242306827_3151239302_z-2899077

Why Doesn’t Respect for Communication Diversity Include Non-Speaking Autistic People?

Photo © Pier Paolo Tosetto | Flickr / Creative Commons [image: Photo of a young child wearing a white baseball cat crouching down and talking at a brown bunny.] Emily Paige Ballou chavisory.wordpress.com One day, when I was 15 or 16, I was making my way through the crowded halls of my high school as I did most days, wondering for nowhere near the first time in my life how it could possibly be that I felt so isolated and cut off from most of my peers. Even ones I considered friends, or generally got along well with. There was some quality of their relationships with each other that just wasn’t there when it came to me. Everybody seemed to know things I didn’t, all the time. And finally, that day, I thought, “It’s almost as if I’m blind and deaf.” Not in the literal sense of not being able…

96520189_3024026770988161_3230118609808261120_n-5849272

Conflicts of Interest in Early Autism Intervention Research: A Conversation with Dr. Kristen Bottema-Beutel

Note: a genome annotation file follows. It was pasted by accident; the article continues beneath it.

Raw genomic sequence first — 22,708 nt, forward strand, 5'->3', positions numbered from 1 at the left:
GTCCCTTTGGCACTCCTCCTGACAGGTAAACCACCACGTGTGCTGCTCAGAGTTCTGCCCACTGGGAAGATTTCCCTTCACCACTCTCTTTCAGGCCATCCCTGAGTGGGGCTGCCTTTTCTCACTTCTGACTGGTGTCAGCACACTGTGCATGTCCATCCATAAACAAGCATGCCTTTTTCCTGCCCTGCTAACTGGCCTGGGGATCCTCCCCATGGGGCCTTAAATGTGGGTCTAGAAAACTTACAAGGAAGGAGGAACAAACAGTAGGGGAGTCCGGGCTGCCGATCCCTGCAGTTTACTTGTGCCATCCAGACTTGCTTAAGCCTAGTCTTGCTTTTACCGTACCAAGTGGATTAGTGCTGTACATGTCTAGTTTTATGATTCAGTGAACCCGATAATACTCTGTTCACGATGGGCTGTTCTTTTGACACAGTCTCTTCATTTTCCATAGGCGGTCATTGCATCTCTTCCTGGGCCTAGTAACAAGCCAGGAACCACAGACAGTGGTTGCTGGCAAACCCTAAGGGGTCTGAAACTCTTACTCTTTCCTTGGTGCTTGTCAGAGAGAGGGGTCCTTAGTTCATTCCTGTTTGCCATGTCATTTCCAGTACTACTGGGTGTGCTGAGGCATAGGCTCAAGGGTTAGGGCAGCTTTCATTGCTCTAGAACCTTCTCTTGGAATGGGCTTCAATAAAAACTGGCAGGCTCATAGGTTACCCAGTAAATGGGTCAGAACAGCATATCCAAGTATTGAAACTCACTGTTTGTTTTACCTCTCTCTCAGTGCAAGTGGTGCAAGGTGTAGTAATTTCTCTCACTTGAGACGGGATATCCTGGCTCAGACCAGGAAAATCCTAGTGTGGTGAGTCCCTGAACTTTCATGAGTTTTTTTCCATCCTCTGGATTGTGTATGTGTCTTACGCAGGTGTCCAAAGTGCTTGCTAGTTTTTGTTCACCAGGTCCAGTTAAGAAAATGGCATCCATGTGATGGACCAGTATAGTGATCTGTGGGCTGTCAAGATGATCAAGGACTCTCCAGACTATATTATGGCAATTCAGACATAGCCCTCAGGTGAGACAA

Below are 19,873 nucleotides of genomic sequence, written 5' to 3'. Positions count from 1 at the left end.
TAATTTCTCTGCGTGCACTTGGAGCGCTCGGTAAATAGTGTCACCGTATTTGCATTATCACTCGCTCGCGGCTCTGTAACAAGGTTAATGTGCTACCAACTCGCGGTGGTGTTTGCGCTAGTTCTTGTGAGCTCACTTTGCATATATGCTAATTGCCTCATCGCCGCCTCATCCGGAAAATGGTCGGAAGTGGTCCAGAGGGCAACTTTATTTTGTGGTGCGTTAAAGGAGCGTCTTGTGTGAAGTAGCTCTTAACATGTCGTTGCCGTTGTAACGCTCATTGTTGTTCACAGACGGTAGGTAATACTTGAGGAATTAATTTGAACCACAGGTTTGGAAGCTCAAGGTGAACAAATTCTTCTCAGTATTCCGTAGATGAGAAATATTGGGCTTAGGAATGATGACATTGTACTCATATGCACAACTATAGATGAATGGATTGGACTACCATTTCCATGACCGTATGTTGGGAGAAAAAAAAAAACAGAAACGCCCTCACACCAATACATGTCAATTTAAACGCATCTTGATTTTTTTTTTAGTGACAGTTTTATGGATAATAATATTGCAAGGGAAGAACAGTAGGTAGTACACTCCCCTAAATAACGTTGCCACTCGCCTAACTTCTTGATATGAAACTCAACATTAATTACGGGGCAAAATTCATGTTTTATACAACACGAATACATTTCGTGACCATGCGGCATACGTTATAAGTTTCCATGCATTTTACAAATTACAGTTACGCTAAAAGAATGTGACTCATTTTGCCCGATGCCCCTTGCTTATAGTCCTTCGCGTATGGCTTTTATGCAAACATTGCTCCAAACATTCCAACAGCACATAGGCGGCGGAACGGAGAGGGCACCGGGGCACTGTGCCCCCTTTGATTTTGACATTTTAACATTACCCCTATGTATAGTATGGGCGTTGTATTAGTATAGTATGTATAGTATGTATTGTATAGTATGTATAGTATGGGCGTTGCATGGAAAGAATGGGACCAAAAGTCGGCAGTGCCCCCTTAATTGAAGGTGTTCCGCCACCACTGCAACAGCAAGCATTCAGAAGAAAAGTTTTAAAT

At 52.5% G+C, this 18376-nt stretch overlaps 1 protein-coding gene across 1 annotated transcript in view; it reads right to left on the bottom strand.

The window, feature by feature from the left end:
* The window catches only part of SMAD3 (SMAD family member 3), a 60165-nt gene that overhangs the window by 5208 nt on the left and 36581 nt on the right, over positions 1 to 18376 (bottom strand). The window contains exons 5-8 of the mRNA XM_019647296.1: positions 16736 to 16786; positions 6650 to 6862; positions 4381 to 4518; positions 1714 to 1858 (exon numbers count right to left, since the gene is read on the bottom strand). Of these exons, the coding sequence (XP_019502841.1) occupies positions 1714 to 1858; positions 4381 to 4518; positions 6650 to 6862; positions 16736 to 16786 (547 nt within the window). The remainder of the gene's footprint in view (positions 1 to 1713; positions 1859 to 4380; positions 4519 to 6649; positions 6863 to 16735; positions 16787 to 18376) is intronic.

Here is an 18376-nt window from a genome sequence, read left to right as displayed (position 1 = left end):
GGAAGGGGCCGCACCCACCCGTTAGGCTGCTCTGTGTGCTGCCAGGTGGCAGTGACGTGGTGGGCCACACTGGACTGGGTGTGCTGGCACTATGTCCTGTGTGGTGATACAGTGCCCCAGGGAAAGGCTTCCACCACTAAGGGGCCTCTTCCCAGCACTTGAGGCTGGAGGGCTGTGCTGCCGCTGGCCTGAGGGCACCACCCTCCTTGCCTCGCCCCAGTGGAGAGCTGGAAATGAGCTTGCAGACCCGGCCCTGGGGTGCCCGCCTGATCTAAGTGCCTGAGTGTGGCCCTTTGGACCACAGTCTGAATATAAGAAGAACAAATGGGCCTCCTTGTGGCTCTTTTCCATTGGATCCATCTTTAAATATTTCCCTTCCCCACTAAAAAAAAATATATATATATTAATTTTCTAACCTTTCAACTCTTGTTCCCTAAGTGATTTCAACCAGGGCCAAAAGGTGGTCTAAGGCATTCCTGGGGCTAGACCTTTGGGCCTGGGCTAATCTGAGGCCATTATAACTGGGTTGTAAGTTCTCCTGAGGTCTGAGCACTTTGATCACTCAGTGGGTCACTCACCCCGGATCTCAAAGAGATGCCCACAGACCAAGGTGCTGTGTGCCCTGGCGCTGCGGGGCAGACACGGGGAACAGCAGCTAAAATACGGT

Photo courtesy Dr. Bottema-Beutel [image: Formal photo of Dr. Bottema-Beutel, a smiling white woman with medium-length side parted brown hair.] Advocates of early autism interventions often claim such approaches are “evidence based,” whereas critics have long pointed out individual flaws in cited studies. We were glad to learn about Dr. Kristen Bottema-Beutel’s analysis of general conflicts of interest in early autism research, and talk with her about how her findings complicate assertions about being early autism interventions being evidence based, and what else she and her team discovered. —- Thinking Person’s Guide to Autism: Can you tell us why you decided to pursue this analysis of conflicts of interest (COIs) in early autism intervention research? Bottema-Beutel: The short answer is that I’ve been following Michelle Dawson on Twitter (her handle is @autismcrisis). Michelle is an autistic researcher who has been sounding the alarm on undisclosed COIs for more than a decade—before I…